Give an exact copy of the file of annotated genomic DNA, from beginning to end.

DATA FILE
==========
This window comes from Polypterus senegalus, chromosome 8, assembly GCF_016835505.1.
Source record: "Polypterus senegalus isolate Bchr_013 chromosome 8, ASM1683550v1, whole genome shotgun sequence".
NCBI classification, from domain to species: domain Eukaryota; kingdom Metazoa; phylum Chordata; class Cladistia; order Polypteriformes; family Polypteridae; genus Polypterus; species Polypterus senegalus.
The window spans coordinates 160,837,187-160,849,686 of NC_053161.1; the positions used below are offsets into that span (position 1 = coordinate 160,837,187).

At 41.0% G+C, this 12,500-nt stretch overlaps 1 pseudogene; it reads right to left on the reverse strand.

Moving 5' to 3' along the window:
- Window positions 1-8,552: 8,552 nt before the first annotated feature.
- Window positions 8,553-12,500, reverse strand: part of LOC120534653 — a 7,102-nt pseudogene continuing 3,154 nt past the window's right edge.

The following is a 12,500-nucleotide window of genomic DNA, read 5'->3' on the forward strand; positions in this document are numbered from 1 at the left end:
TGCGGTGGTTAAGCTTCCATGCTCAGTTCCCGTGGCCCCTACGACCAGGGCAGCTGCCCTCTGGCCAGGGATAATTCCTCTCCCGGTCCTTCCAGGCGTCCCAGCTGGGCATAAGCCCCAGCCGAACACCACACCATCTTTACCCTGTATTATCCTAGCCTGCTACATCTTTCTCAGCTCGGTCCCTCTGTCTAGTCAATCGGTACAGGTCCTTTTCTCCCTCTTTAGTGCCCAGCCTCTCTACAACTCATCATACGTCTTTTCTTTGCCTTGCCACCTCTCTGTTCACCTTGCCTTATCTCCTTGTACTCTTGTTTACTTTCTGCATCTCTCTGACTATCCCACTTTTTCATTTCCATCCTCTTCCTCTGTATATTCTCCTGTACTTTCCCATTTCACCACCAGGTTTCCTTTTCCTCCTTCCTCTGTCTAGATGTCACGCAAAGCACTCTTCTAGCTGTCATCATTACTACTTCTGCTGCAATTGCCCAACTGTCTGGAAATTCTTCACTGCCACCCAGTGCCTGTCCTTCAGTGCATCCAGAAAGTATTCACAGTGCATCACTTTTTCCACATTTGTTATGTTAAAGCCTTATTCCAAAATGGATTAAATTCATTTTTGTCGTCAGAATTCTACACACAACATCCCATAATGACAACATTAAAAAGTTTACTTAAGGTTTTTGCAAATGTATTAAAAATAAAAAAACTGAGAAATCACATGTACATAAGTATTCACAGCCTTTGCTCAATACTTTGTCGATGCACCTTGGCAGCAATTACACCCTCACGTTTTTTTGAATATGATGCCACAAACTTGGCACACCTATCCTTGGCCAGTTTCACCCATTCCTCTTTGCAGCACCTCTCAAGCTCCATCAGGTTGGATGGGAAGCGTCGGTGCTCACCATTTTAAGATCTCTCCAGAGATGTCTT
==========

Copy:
This window comes from Polypterus senegalus, chromosome 8, assembly GCF_016835505.1.
Source record: "Polypterus senegalus isolate Bchr_013 chromosome 8, ASM1683550v1, whole genome shotgun sequence".
NCBI classification, from domain to species: domain Eukaryota; kingdom Metazoa; phylum Chordata; class Cladistia; order Polypteriformes; family Polypteridae; genus Polypterus; species Polypterus senegalus.
The window spans coordinates 160,837,187-160,849,686 of NC_053161.1; the positions used below are offsets into that span (position 1 = coordinate 160,837,187).

At 41.0% G+C, this 12,500-nt stretch overlaps 1 pseudogene; it reads right to left on the reverse strand.

Moving 5' to 3' along the window:
- Window positions 1-8,552: 8,552 nt before the first annotated feature.
- Window positions 8,553-12,500, reverse strand: part of LOC120534653 — a 7,102-nt pseudogene continuing 3,154 nt past the window's right edge.

The following is a 12,500-nucleotide window of genomic DNA, read 5'->3' on the forward strand; positions in this document are numbered from 1 at the left end:
TGCGGTGGTTAAGCTTCCATGCTCAGTTCCCGTGGCCCCTACGACCAGGGCAGCTGCCCTCTGGCCAGGGATAATTCCTCTCCCGGTCCTTCCAGGCGTCCCAGCTGGGCATAAGCCCCAGCCGAACACCACACCATCTTTACCCTGTATTATCCTAGCCTGCTACATCTTTCTCAGCTCGGTCCCTCTGTCTAGTCAATCGGTACAGGTCCTTTTCTCCCTCTTTAGTGCCCAGCCTCTCTACAACTCATCATACGTCTTTTCTTTGCCTTGCCACCTCTCTGTTCACCTTGCCTTATCTCCTTGTACTCTTGTTTACTTTCTGCATCTCTCTGACTATCCCACTTTTTCATTTCCATCCTCTTCCTCTGTATATTCTCCTGTACTTTCCCATTTCACCACCAGGTTTCCTTTTCCTCCTTCCTCTGTCTAGATGTCACGCAAAGCACTCTTCTAGCTGTCATCATTACTACTTCTGCTGCAATTGCCCAACTGTCTGGAAATTCTTCACTGCCACCCAGTGCCTGTCCTTCAGTGCATCCAGAAAGTATTCACAGTGCATCACTTTTTCCACATTTGTTATGTTAAAGCCTTATTCCAAAATGGATTAAATTCATTTTTGTCGTCAGAATTCTACACACAACATCCCATAATGACAACATTAAAAAGTTTACTTAAGGTTTTTGCAAATGTATTAAAAATAAAAAAACTGAGAAATCACATGTACATAAGTATTCACAGCCTTTGCTCAATACTTTGTCGATGCACCTTGGCAGCAATTACACCCTCACGTTTTTTTGAATATGATGCCACAAACTTGGCACACCTATCCTTGGCCAGTTTCACCCATTCCTCTTTGCAGCACCTCTCAAGCTCCATCAGGTTGGATGGGAAGCGTCGGTGCTCACCATTTTAAGATCTCTCCAGAGATGTCTT